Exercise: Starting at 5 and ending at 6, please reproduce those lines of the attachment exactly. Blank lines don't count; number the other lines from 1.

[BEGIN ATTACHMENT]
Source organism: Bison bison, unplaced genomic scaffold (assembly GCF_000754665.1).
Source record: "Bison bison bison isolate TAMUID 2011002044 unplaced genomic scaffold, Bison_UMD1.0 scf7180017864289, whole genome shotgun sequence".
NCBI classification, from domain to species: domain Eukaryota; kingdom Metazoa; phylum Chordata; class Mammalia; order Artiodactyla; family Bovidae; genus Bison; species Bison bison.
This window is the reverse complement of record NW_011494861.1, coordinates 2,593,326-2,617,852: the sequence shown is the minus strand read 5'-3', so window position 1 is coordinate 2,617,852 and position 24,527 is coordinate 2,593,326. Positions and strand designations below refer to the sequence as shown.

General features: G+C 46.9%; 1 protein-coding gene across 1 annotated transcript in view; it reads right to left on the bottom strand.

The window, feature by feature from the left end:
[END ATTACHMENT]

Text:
General features: G+C 46.9%; 1 protein-coding gene across 1 annotated transcript in view; it reads right to left on the bottom strand.

The window, feature by feature from the left end: